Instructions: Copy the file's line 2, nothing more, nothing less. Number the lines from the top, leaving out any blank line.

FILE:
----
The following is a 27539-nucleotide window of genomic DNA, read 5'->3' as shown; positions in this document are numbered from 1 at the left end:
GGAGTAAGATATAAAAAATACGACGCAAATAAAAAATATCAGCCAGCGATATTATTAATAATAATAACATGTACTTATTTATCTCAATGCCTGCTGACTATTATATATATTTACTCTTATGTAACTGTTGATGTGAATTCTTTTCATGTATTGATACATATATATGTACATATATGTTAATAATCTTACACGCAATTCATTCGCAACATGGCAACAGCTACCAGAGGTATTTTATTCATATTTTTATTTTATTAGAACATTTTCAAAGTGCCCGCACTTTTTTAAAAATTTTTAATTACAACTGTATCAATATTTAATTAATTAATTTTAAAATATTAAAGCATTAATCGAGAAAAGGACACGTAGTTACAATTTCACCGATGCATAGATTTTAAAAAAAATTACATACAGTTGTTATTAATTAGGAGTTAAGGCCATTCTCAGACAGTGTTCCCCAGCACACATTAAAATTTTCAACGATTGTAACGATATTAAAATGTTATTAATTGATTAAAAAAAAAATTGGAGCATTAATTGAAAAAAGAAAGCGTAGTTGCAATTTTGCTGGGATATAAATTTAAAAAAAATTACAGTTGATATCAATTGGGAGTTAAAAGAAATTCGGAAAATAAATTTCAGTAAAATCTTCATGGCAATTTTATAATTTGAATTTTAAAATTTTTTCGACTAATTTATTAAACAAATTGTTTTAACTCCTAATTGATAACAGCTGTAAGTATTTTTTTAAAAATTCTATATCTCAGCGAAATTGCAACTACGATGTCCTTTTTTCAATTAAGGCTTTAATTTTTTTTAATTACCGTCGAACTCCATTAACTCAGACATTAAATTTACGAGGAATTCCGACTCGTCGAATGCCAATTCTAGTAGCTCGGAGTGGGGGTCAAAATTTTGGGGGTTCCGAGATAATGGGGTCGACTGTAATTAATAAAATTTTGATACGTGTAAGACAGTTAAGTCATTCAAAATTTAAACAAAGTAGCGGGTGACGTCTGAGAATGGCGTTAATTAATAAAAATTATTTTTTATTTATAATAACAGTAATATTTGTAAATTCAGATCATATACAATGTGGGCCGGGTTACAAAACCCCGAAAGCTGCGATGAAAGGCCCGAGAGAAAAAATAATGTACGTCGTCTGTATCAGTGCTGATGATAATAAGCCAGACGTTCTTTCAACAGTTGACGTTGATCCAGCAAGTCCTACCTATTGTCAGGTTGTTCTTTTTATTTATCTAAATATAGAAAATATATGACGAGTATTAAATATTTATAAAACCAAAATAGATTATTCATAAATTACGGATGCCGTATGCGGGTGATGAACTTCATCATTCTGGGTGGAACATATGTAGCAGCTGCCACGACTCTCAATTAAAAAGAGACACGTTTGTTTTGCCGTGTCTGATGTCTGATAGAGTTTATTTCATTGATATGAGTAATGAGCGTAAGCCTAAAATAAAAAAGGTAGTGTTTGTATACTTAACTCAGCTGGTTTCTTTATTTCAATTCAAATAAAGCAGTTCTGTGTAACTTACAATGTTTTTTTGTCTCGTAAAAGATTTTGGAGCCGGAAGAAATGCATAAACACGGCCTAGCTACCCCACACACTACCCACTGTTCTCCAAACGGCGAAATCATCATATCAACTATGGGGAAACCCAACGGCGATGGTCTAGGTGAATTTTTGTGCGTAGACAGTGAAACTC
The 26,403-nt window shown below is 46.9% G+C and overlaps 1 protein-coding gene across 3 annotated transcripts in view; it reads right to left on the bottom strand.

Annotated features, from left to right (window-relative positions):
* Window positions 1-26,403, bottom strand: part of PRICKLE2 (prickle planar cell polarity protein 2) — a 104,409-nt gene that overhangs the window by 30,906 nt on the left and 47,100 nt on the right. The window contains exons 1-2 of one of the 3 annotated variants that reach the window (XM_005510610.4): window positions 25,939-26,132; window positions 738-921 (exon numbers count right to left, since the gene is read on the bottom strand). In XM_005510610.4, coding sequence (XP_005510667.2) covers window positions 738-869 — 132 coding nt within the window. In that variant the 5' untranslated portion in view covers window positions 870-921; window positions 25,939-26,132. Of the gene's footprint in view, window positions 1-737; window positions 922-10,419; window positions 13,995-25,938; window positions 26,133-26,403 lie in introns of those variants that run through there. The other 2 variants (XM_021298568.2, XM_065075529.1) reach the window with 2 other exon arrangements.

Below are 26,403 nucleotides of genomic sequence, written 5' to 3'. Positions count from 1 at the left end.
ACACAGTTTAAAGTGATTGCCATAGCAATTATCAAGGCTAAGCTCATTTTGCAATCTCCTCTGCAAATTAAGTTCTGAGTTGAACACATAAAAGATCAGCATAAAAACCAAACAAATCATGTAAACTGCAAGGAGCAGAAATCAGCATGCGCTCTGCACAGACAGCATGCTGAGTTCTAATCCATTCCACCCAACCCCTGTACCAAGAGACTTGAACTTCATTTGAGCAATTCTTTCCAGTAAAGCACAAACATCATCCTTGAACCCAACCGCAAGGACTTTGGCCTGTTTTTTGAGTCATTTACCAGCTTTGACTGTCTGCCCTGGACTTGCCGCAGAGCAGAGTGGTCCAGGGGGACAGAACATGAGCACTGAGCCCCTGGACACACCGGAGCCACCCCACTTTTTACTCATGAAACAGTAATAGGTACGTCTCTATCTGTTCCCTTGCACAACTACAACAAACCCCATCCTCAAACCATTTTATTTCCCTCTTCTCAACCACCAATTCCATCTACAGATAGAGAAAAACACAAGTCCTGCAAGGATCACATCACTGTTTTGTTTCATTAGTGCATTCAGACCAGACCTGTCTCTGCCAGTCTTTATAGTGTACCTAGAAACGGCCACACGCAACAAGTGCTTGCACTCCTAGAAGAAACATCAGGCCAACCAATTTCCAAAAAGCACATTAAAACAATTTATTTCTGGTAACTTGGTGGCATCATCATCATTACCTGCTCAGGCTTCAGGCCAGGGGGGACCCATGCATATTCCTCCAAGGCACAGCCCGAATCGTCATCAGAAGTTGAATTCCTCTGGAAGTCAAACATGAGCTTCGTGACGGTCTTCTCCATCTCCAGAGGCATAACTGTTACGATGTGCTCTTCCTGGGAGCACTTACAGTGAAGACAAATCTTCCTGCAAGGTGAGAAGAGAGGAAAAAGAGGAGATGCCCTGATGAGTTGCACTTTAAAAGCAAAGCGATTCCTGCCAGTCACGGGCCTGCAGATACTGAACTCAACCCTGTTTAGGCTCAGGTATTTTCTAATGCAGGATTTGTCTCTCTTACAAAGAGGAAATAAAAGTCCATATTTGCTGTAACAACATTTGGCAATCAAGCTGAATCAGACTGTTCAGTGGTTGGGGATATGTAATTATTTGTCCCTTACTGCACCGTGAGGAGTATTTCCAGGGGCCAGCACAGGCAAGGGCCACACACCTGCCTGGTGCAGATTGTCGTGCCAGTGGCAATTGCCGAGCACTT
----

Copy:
GGAGTAAGATATAAAAAATACGACGCAAATAAAAAATATCAGCCAGCGATATTATTAATAATAATAACATGTACTTATTTATCTCAATGCCTGCTGACTATTATATATATTTACTCTTATGTAACTGTTGATGTGAATTCTTTTCATGTATTGATACATATATATGTACATATATGTTAATAATCTTACACGCAATTCATTCGCAACATGGCAACAGCTACCAGAGGTATTTTATTCATATTTTTATTTTATTAGAACATTTTCAAAGTGCCCGCACTTTTTTAAAAATTTTTAATTACAACTGTATCAATATTTAATTAATTAATTTTAAAATATTAAAGCATTAATCGAGAAAAGGACACGTAGTTACAATTTCACCGATGCATAGATTTTAAAAAAAATTACATACAGTTGTTATTAATTAGGAGTTAAGGCCATTCTCAGACAGTGTTCCCCAGCACACATTAAAATTTTCAACGATTGTAACGATATTAAAATGTTATTAATTGATTAAAAAAAAAATTGGAGCATTAATTGAAAAAAGAAAGCGTAGTTGCAATTTTGCTGGGATATAAATTTAAAAAAAATTACAGTTGATATCAATTGGGAGTTAAAAGAAATTCGGAAAATAAATTTCAGTAAAATCTTCATGGCAATTTTATAATTTGAATTTTAAAATTTTTTCGACTAATTTATTAAACAAATTGTTTTAACTCCTAATTGATAACAGCTGTAAGTATTTTTTTAAAAATTCTATATCTCAGCGAAATTGCAACTACGATGTCCTTTTTTCAATTAAGGCTTTAATTTTTTTTAATTACCGTCGAACTCCATTAACTCAGACATTAAATTTACGAGGAATTCCGACTCGTCGAATGCCAATTCTAGTAGCTCGGAGTGGGGGTCAAAATTTTGGGGGTTCCGAGATAATGGGGTCGACTGTAATTAATAAAATTTTGATACGTGTAAGACAGTTAAGTCATTCAAAATTTAAACAAAGTAGCGGGTGACGTCTGAGAATGGCGTTAATTAATAAAAATTATTTTTTATTTATAATAACAGTAATATTTGTAAATTCAGATCATATACAATGTGGGCCGGGTTACAAAACCCCGAAAGCTGCGATGAAAGGCCCGAGAGAAAAAATAATGTACGTCGTCTGTATCAGTGCTGATGATAATAAGCCAGACGTTCTTTCAACAGTTGACGTTGATCCAGCAAGTCCTACCTATTGTCAGGTTGTTCTTTTTATTTATCTAAATATAGAAAATATATGACGAGTATTAAATATTTATAAAACCAAAATAGATTATTCATAAATTACGGATGCCGTATGCGGGTGATGAACTTCATCATTCTGGGTGGAACATATGTAGCAGCTGCCACGACTCTCAATTAAAAAGAGACACGTTTGTTTTGCCGTGTCTGATGTCTGATAGAGTTTATTTCATTGATATGAGTAATGAGCGTAAGCCTAAAATAAAAAAGGTAGTGTTTGTATACTTAACTCAGCTGGTTTCTTTATTTCAATTCAAATAAAGCAGTTCTGTGTAACTTACAATGTTTTTTTGTCTCGTAAAAGATTTTGGAGCCGGAAGAAATGCATAAACACGGCCTAGCTACCCCACACACTACCCACTGTTCTCCAAACGGCGAAATCATCATATCAACTATGGGGAAACCCAACGGCGATGGTCTAGGTGAATTTTTGTGCGTAGACAGTGAAACTC